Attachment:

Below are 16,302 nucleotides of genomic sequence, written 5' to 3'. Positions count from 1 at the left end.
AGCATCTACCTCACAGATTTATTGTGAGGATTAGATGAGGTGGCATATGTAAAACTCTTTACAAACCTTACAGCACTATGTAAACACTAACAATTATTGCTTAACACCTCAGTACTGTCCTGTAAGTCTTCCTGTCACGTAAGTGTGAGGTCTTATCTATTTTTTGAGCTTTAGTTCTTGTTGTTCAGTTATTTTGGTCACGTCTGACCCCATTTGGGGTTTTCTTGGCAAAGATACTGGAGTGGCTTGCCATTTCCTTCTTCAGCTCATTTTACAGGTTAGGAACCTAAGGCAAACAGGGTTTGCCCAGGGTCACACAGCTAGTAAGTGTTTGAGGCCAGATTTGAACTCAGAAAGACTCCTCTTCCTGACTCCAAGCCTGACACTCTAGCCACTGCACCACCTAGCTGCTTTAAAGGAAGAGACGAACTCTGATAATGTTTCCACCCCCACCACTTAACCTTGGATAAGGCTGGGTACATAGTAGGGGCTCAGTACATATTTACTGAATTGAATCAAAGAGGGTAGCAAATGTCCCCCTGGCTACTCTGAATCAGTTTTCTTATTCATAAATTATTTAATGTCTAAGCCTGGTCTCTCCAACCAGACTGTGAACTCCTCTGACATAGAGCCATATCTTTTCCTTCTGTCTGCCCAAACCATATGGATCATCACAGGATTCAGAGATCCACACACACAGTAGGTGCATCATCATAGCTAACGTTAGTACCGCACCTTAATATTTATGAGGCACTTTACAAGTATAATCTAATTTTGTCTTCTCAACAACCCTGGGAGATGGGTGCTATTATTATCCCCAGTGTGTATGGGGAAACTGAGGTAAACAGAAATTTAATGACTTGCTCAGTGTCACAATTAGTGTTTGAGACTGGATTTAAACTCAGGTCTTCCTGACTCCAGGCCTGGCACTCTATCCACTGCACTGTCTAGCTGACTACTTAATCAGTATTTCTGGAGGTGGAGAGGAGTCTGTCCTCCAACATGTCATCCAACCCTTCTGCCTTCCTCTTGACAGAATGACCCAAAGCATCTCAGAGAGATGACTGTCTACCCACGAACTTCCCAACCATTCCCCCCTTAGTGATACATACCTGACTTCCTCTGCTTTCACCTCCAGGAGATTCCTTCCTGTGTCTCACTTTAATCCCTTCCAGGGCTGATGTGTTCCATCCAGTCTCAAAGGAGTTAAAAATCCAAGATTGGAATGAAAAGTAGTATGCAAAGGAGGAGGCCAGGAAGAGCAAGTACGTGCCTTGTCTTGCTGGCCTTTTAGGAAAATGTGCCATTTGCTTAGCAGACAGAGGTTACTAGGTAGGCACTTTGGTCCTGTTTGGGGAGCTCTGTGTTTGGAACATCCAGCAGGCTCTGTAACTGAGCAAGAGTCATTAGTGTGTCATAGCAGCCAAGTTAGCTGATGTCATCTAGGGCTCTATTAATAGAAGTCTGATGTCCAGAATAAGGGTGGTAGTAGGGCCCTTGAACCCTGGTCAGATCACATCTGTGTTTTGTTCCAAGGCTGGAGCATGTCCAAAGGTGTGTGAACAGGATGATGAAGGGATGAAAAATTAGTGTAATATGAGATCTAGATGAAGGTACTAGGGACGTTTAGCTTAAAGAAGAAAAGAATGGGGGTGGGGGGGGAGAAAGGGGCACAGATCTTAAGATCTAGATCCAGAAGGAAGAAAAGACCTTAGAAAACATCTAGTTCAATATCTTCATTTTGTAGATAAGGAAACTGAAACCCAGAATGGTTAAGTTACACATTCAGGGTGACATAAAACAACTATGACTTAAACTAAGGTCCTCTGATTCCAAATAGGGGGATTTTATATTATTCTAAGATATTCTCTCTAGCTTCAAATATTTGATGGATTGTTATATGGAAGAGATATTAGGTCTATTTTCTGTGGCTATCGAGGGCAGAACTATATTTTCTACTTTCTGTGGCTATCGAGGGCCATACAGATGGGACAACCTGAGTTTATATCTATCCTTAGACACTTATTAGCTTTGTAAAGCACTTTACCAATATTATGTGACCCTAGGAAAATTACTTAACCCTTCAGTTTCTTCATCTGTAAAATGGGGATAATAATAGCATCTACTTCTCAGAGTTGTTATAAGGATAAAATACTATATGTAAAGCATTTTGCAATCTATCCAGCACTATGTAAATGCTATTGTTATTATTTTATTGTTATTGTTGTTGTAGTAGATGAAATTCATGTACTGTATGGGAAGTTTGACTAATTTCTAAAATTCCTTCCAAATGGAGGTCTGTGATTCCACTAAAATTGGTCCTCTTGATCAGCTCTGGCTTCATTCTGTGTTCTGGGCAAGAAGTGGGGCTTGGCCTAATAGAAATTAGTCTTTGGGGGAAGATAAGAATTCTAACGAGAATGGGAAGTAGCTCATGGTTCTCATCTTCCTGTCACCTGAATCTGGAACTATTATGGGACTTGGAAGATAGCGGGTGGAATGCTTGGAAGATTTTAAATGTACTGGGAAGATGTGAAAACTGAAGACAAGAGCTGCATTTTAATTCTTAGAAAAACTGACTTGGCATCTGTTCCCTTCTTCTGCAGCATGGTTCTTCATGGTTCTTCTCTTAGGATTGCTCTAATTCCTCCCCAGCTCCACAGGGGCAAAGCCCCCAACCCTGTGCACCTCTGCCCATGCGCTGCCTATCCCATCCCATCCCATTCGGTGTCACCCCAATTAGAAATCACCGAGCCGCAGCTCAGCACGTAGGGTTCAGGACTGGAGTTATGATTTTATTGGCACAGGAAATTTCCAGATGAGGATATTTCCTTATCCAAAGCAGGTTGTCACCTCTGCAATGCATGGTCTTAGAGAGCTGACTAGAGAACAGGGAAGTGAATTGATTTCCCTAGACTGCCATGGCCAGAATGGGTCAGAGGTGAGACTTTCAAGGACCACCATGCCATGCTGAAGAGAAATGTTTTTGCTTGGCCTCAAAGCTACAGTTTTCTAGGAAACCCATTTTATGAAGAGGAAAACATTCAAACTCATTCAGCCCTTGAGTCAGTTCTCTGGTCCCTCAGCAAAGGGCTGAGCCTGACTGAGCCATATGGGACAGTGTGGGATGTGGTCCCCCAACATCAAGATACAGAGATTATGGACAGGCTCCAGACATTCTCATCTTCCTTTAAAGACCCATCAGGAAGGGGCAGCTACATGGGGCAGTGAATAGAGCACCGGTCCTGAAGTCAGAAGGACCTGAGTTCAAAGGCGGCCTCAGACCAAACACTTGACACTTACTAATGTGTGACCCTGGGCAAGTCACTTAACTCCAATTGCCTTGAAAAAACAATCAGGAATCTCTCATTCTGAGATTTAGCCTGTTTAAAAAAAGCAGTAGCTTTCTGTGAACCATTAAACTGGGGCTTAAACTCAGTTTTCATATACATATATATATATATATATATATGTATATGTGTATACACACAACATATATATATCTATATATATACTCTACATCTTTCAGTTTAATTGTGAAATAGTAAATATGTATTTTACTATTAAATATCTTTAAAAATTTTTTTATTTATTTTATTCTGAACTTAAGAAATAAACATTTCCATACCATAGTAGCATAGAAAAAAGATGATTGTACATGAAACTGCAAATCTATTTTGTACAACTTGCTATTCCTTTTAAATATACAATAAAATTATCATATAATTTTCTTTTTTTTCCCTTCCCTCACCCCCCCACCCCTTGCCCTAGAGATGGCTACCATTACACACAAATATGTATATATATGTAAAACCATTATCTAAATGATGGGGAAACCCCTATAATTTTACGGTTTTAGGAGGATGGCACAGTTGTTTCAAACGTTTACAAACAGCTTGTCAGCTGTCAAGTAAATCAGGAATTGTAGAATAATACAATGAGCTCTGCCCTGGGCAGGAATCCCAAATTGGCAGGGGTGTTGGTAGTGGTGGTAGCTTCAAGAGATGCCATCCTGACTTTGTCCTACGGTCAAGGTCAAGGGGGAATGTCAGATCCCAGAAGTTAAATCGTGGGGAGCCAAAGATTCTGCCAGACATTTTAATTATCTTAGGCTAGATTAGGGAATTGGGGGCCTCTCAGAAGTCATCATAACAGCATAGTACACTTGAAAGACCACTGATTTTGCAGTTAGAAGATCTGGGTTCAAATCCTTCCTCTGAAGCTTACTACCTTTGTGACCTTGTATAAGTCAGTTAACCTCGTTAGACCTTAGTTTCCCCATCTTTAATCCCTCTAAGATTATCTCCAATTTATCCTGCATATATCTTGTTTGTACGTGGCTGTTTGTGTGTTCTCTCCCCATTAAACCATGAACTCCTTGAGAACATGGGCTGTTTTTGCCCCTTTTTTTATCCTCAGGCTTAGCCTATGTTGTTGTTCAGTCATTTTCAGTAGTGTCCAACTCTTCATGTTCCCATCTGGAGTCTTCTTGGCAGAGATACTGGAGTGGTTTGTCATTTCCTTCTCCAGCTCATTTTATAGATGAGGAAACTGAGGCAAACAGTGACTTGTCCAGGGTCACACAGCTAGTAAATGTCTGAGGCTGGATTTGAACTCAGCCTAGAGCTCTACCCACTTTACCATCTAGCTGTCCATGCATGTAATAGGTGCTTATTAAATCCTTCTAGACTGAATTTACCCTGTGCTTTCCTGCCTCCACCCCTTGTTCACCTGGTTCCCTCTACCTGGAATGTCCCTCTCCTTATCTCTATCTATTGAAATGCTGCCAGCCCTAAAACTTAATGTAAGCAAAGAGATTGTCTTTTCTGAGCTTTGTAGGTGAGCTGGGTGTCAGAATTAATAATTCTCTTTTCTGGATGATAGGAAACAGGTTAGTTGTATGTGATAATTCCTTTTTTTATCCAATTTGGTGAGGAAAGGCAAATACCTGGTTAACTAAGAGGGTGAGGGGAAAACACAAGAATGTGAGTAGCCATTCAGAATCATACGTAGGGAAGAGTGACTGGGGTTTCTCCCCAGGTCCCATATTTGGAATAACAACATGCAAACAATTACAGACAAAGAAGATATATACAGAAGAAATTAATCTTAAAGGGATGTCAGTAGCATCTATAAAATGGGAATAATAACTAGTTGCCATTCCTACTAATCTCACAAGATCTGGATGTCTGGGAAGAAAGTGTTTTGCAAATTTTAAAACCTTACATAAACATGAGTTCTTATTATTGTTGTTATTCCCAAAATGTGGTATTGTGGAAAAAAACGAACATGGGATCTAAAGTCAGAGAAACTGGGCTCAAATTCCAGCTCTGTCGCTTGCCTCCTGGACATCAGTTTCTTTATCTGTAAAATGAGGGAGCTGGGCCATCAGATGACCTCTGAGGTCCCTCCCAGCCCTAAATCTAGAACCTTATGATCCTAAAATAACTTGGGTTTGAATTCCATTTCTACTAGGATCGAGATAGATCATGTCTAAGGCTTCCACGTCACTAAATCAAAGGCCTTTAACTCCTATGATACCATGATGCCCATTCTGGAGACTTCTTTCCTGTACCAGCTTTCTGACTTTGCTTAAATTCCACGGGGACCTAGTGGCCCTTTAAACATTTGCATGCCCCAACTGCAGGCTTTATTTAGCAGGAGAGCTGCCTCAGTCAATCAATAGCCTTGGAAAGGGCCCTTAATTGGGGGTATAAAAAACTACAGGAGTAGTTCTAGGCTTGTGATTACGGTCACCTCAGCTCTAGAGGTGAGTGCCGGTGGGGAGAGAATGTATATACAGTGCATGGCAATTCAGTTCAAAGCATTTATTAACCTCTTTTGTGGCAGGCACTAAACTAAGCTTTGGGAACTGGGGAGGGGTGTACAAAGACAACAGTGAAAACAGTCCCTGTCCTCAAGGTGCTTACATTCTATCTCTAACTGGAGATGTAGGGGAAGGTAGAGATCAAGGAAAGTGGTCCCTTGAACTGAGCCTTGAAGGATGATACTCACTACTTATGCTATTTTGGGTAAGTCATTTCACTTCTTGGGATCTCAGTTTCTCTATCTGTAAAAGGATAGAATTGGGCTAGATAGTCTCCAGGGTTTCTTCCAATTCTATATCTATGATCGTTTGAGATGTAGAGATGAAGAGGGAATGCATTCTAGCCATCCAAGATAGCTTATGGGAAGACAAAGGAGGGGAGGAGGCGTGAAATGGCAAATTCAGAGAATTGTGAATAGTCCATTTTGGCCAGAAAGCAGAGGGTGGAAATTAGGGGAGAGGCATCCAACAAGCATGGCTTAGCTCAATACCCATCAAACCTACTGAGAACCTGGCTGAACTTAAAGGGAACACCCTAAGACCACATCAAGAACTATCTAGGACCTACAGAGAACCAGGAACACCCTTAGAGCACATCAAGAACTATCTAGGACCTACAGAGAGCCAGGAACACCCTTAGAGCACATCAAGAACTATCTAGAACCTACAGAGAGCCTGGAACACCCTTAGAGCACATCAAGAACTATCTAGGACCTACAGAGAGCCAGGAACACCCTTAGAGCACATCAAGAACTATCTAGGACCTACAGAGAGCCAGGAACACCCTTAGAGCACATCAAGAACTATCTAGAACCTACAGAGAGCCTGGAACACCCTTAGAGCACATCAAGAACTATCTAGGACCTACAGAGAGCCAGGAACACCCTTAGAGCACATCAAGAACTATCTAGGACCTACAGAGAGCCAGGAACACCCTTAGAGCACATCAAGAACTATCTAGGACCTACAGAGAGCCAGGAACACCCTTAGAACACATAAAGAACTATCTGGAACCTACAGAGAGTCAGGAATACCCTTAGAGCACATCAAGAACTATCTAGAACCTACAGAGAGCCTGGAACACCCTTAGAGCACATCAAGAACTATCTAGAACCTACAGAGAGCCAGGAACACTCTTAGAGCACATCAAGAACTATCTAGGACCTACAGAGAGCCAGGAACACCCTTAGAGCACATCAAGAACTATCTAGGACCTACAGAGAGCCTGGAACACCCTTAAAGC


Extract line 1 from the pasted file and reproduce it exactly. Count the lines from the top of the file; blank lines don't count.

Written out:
Below are 16,302 nucleotides of genomic sequence, written 5' to 3'. Positions count from 1 at the left end.